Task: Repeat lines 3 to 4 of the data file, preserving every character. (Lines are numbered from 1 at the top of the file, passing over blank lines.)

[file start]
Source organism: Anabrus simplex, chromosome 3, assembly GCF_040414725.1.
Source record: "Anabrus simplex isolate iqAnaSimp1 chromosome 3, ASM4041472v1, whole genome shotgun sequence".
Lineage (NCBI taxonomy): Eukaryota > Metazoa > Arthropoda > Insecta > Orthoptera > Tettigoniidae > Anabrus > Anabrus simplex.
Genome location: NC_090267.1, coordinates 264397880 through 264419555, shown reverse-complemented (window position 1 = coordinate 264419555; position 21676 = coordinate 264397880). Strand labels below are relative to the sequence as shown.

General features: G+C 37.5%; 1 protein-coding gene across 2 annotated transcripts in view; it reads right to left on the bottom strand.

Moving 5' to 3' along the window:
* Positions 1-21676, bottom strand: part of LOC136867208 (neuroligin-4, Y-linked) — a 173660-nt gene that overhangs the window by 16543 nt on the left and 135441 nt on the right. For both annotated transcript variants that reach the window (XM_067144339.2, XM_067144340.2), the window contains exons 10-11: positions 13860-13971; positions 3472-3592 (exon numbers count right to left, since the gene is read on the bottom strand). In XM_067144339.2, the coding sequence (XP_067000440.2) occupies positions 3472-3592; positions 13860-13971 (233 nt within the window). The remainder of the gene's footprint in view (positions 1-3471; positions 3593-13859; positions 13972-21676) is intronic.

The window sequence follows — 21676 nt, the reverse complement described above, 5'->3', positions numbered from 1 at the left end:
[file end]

Lineage (NCBI taxonomy): Eukaryota > Metazoa > Arthropoda > Insecta > Orthoptera > Tettigoniidae > Anabrus > Anabrus simplex.
Genome location: NC_090267.1, coordinates 264397880 through 264419555, shown reverse-complemented (window position 1 = coordinate 264419555; position 21676 = coordinate 264397880). Strand labels below are relative to the sequence as shown.